Having vasectomy 'can raise the risk of prostate cancer'
HAVING 'the snip' raises the chances of developing prostate cancer and contracting the most aggressive form of the disease, a major study has found.
Research by Harvard University found that men who had a vasectomy procedure had a 10pc greater risk of contracting the disease in their lifetime.
It also found a sharp increase in the risk of contracting the most aggressive form of prostate cancer, although this type of the disease is still relatively rare.
The Irish Family Planning Association (IFPA) has carried out over 10,000 of the sterilisation procedures since 1973, but it's understood private doctors have conducted many thousands more.
The dangers appeared to be highest among men who had a vasectomy at a younger age, researchers said. The chance of developing the aggressive form of the disease increased among those who had a vasectomy before the age of 38.
Last night, UK charities said the study was "extremely important". Spokesmen advised that men needed to be told more about the risks of vasectomies.
The most recent figures for Ireland show that in 2010 a total of 3,125 men were diagnosed with prostate cancer.
One in eight men will develop the disease, with most cases occurring after the age of 65.
The majority of cases are "slow growing" and medical guidance often advises keeping the disease under surveillance.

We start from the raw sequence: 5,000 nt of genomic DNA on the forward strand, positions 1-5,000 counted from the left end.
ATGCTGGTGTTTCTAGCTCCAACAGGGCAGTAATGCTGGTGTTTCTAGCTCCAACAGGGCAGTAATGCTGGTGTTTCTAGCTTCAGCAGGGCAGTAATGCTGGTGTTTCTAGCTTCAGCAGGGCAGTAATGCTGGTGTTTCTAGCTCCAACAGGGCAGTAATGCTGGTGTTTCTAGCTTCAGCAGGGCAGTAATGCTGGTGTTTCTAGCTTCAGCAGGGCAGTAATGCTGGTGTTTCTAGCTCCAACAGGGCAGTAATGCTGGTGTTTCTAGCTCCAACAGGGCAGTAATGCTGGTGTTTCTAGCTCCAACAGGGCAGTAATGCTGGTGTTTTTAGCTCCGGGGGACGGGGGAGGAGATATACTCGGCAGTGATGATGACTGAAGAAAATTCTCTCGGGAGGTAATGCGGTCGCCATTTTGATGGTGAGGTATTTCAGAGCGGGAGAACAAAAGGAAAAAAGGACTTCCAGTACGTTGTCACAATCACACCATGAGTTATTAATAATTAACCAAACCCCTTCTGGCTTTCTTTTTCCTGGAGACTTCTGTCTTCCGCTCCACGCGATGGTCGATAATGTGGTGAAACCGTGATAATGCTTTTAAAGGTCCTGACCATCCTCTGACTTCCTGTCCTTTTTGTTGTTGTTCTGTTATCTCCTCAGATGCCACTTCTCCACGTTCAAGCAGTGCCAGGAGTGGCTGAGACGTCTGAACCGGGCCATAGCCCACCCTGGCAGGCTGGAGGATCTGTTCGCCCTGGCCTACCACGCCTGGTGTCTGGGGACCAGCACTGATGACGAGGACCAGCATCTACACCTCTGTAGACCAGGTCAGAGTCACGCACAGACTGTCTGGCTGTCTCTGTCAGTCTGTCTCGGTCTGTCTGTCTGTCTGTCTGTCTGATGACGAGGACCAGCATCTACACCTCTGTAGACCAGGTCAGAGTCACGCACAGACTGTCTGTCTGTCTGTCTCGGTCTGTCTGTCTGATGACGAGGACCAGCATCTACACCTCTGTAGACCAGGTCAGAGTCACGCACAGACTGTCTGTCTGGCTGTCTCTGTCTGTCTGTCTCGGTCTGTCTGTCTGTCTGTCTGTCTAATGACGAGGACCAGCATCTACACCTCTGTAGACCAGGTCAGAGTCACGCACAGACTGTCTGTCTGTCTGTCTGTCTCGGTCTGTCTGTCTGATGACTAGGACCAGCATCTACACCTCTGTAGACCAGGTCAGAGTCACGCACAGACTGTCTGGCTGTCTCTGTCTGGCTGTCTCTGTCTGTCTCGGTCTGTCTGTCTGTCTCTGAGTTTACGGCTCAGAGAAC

Many men with the cancer will suffer no harm from it, while treatment options, including surgery and radiotherapy, can have serious side effects, such as erectile dysfunction and incontinence.
Researchers at Harvard Medical School tracked 50,000 men, aged between 40 and 75, from 1986 to 2010.
The findings, published in the 'Journal of Clinical Oncology', found during these 24 years that 25pc of men had vasectomies and 6,023 cases of prostate cancer were diagnosed.
In total, less than 2pc developed the most aggressive form of the disease, the research found. Some previous studies had suggested a connection between sterilisation and cancer.
Experts said it was not clear why the procedure would affect cancer incidence but it could relate to changes in the proteins in semen.
Lorelei Mucci, the research author and associate professor of epidemiology at Harvard School of Public Health, said the findings suggested increased risks among those who had a vasectomy before the age of 38.